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New Technique for Laser Deflection Without Contact

An interdisciplinary research team has developed a groundbreaking technique wherein laser light beams can be deflected solely using air through an innovative approach. This invisible air-based grating not only remains impervious to laser light damage but also maintains the beam's initial quality. The team has submitted a patent application for this method, as reported in the journal Nature Photonics.

The development team in the clean room working on the acoustic laser optics. Image Credit: DESY, Angela Pfeiffer

This pioneering method involves utilizing sound waves to modulate the air within the area through which the laser beam passes.

We’ve generated an optical grating with the help of acoustic density waves,” details first author Yannick Schrödel, a Ph.D. Student at DESY and Helmholtz Institute Jena.

Using specialized loudspeakers, the researchers create a pattern of alternating dense and less dense regions in the air, effectively producing a striped grating. This density pattern functions akin to how variations in air density influence the bending of light in Earth's atmosphere, essentially serving as an optical grating that alters the laser beam's direction.

However, deflecting light by diffraction grating allows much more precise control of the laser light compared to deflection in the Earth's atmosphere. The properties of the optical grating are influenced by the frequency and intensity – in other words, the volume – of the sound waves.

Yannick Schrödel, PhD Student, Deutsches Elektronen-Synchrotron

In the first laboratory tests, a strong infrared laser pulse could be redirected in this way with an efficiency of 50%. Significantly higher efficiencies should be possible in the future, according to numerical models. For the first test, the scientists had to turn their special loudspeakers way up.

We are moving at a sound level of about 140 decibels, which corresponds to a jet engine a few meters away. Fortunately, we are in the ultrasound range, which our ears don’t pick up,” adds scientist Christoph Heyl from DESY and the Helmholtz Institute Jena, who is leading the research project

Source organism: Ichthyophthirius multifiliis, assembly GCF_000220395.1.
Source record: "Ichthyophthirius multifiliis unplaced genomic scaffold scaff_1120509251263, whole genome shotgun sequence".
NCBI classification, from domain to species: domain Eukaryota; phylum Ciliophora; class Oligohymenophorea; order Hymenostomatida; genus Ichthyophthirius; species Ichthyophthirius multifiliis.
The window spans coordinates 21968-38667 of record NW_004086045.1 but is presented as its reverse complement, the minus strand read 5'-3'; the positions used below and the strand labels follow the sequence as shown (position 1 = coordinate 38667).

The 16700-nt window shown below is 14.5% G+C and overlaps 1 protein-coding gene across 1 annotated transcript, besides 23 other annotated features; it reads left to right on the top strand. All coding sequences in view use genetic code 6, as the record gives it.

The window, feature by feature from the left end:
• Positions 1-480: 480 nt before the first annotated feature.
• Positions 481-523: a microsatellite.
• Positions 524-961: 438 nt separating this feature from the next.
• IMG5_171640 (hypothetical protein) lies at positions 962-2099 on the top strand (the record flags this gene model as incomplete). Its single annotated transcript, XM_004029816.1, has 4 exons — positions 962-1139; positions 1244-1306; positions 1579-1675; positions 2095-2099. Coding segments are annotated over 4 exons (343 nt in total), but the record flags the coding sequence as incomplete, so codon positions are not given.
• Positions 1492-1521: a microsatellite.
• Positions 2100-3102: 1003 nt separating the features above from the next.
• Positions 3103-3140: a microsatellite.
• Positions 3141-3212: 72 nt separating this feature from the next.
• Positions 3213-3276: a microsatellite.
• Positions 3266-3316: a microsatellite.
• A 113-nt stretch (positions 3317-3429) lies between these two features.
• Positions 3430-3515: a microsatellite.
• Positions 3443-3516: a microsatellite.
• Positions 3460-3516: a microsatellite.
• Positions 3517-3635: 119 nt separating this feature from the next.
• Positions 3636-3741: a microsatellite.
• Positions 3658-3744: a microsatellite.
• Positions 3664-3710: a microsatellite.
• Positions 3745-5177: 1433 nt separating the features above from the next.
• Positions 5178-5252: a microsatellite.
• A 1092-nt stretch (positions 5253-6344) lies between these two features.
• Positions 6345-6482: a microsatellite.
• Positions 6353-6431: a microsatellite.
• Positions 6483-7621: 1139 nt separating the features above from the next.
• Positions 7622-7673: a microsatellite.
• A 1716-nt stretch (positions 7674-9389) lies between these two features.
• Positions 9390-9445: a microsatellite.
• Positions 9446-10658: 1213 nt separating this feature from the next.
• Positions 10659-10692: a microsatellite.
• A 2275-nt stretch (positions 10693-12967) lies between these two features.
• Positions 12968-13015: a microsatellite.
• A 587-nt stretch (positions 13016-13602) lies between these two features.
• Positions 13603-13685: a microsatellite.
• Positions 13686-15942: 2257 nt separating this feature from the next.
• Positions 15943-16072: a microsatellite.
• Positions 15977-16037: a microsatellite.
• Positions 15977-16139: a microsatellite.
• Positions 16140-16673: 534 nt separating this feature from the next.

The team sees great potential in the technique for high-performance optics. In their experiments, the researchers used an infrared laser pulse with a peak power of 20 gigawatts, which corresponds to the power of around two billion LED bulbs. Lasers of this and even higher power classes are used, for example, for material processing, in fusion research, or for the latest particle accelerators.

In this power range, the material properties of mirrors, lenses, and prisms significantly limit their use, and such optical elements are easily damaged by strong laser beams in practice. In addition, the quality of the laser beam suffers. In contrast, we’ve managed to deflect laser beams in a quality-preserving way without contact.

Christoph Heyl, Scientist, Deutsches Elektronen-Synchrotron

The scientists emphasize that the concept of acoustically controlling laser light in gases extends beyond generating optical gratings. It is likely applicable to other optical components, such as lenses and waveguides.

We’ve been thinking about this method for a long time and quickly realized that extreme sound levels are necessary. At first, these seemed technically unfeasible. However, we did not give up and finally found a solution with the support of researchers at the Technical University of Darmstadt as well as the company Inoson. First, we tried out our technique with ordinary air. Next, for example, we will also use other gases in order to tap into other wavelengths and other optical properties and geometries.

Christoph Heyl, Scientist, Deutsches Elektronen-Synchrotron

Directly deflecting light into the surrounding atmosphere, as previously demonstrated, presents exciting possibilities, particularly as a rapid switch for high-power lasers.

The potential of contactless control of light and its extension to other applications can currently only be imagined,” notes Heyl. “Modern optics is based almost exclusively on the interaction of light with solid matter. Our approach opens up a completely new direction.”

The research involved contributions from teams at the Technical University of Darmstadt, Aalen University of Applied Sciences, Universität Hamburg, Inoson GmbH in St. Ingbert, the Helmholtz Institute Jena, and DESY.

Journal Reference

Schrödel, Y., et al. (2023). Acousto-optic modulation of gigawatt-scale laser pulses in ambient air. Nature Photonics.


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